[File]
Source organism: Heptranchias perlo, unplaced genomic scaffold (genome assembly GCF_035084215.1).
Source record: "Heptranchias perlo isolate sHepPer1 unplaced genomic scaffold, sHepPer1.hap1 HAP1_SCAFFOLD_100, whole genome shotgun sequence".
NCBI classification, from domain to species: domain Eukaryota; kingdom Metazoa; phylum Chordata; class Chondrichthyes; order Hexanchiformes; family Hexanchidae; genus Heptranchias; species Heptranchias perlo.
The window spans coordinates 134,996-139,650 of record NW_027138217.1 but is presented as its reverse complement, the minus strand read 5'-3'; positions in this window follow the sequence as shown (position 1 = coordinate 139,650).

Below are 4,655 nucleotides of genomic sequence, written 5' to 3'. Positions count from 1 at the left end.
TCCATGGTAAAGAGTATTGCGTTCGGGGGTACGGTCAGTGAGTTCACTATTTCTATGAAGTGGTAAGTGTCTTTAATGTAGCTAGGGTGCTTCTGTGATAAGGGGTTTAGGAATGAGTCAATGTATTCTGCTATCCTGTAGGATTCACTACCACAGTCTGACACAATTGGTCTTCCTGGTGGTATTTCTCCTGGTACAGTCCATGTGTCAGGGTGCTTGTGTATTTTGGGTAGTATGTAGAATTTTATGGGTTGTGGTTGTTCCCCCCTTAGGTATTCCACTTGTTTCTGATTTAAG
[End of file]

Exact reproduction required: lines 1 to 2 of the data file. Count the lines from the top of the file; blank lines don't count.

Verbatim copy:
Source organism: Heptranchias perlo, unplaced genomic scaffold (genome assembly GCF_035084215.1).
Source record: "Heptranchias perlo isolate sHepPer1 unplaced genomic scaffold, sHepPer1.hap1 HAP1_SCAFFOLD_100, whole genome shotgun sequence".